of accessing computers in libraries and internet cafes. Each individual is a
walking internet café, with access to information on real time basis, making it
difficult for law enforcement agencies to trace.
Second, the inability of the state to
understand, address and prepare counter measures further accentuates the
process of online radicalisation. While one makes use of digital technologies,
our agencies are still bound by 19th century British laws, and following
policing protocols of the previous eras. Both the law and the enforcers are in
a time warp. South Asia needs better legislations to govern the internet, and
importantly, also need enforcing officials who would understand the magnitude
of the problem. The era of policing with a stick is awfully outdated today to
address such issues.
Third, in light of the latest trends in
offline radicalisation at social levels, our society is increasingly becoming
sectarian; in this context, the IS looks more appealing for those people buoyed
by sectarian ideology. It is not that South Asia did not have sectarian fault
lines earlier; it is much more pronounced now.
Fourth, the group dynamics within South
Asia are more conducive to the IS, especially in the AfPak region. Post-Osama
al Qaeda and post- Omar Taliban are unable to keep local groups cohesive;
repeated military offensives by states such as Pakistan, Afghanistan and the
United States have also been successful in breaking the coherence of these
entities. The creation of smaller factions suited IS both on operational and
Finally, the growth of IS cannot be seen in
isolation. It finds support in an environment already infused with radical
ideologies. The region is shy to address, at times to even accept that there is
a serious problem with an influx of radical ideology stemming from West Asia.
The entire region is witnessing this; while we as a region appreciate the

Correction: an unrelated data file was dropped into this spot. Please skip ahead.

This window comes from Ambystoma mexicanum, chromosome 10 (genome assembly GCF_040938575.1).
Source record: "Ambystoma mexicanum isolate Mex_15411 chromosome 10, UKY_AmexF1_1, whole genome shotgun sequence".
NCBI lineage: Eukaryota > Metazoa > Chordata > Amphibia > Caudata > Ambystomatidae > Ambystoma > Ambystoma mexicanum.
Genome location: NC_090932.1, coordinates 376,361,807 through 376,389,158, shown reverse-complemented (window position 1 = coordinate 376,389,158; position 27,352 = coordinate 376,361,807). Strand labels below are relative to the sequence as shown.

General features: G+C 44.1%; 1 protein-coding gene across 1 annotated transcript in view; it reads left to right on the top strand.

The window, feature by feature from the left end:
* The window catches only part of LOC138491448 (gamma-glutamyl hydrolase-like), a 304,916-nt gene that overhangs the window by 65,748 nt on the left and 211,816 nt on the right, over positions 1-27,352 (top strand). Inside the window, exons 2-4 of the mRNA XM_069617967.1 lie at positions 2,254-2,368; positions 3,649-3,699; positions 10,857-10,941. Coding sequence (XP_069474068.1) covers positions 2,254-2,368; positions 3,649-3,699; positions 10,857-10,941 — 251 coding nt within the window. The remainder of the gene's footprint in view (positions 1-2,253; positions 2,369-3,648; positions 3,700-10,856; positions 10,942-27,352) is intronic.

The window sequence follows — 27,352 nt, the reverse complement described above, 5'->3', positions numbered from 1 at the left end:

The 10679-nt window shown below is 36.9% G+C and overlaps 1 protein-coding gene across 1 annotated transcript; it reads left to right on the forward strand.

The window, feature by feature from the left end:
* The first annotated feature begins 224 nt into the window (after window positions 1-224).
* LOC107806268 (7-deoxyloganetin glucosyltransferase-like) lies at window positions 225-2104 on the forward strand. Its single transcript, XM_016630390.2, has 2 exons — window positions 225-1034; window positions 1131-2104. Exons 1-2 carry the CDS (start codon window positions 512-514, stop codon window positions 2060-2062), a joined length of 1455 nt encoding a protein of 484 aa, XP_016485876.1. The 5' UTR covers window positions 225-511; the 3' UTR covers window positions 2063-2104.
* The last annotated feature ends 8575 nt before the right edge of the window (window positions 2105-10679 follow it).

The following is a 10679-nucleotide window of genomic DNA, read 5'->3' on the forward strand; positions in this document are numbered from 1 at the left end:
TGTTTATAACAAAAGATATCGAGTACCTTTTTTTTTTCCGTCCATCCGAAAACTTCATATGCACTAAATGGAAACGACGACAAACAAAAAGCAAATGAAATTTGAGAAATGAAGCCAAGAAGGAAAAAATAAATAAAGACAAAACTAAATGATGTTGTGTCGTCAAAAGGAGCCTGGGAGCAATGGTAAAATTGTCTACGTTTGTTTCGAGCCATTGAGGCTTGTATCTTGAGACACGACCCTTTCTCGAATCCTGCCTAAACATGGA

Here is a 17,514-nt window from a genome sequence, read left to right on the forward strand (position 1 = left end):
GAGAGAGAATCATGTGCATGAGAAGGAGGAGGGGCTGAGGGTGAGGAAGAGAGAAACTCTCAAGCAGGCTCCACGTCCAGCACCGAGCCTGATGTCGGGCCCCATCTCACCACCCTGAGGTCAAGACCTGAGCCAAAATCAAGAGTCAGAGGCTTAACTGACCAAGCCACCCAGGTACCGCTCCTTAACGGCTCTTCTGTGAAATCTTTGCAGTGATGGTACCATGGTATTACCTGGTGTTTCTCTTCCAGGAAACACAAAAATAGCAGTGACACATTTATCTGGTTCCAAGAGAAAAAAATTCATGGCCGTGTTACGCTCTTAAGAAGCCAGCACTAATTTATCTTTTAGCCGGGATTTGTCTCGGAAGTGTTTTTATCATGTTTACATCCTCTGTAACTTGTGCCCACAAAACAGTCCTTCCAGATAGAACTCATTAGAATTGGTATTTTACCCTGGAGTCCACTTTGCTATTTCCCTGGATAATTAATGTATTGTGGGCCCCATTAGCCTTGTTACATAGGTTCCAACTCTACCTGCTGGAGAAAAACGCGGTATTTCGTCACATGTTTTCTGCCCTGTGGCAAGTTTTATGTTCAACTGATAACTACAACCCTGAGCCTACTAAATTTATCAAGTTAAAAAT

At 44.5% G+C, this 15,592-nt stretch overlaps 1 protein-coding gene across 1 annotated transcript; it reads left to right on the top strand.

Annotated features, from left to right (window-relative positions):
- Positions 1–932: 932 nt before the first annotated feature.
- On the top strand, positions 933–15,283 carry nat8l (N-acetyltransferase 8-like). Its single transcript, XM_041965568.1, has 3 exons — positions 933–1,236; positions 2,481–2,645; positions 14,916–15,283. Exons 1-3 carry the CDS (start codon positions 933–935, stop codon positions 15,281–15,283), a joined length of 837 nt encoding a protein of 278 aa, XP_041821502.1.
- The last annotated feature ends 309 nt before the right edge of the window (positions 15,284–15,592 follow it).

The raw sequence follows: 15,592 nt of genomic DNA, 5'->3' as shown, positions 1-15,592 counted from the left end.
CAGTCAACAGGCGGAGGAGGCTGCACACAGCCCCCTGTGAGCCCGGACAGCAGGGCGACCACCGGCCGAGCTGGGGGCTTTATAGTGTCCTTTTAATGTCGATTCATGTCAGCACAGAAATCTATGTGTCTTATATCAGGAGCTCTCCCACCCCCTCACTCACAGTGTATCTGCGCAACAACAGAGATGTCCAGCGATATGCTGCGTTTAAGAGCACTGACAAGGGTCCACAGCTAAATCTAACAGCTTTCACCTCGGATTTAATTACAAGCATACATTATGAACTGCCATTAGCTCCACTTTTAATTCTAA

inflow of remittances from West Asia, we have to make cold calculations on the
nature and extent of radical ideology stemming into South Asia.
A counter IS strategy: A counter IS
strategy has to start with addressing the above five issues — from online
radicalisation to street level sectarian violence.
Second, strategists would emphasis on
building a ‘counter narrative’ to the IS. We should aim to build the mainstream
narrative, and not a counter one. In fact, it is the failure of the mainstream
that has provided the space to the periphery to move and create a narrative.
The best way to counter the IS to make the main narrative stronger.
The above would bring us to the third point
— playing on our strengths. The Sufi nature of our society in South Asia is the
biggest asset for the region to build any counter narrative. In fact, if we
succeed in strengthening our Sufi nature, the other will automatically subside.
From Sehwan in Sindh to Baba Ghulam Shah in
Rajouri to Ajmer Sharif in Rajasthan, our strength remains in the Sufi nature
of our society. Perhaps, the IS and other militants understand the strength of
Sufism, hence they are targeting it in the recent years. From Data Darbar to
Lal Shabaz Qalandar, our enemy seems to be aware of our strength. Do we?
Prof D Suba Chandran is a professor at the National Institute of Advanced
Studies (NIAS) Bangalore, India. He edits an annual paper titled Armed
Conflicts in South Asia and runs a portal on Pakistan — www.pakistanreader.org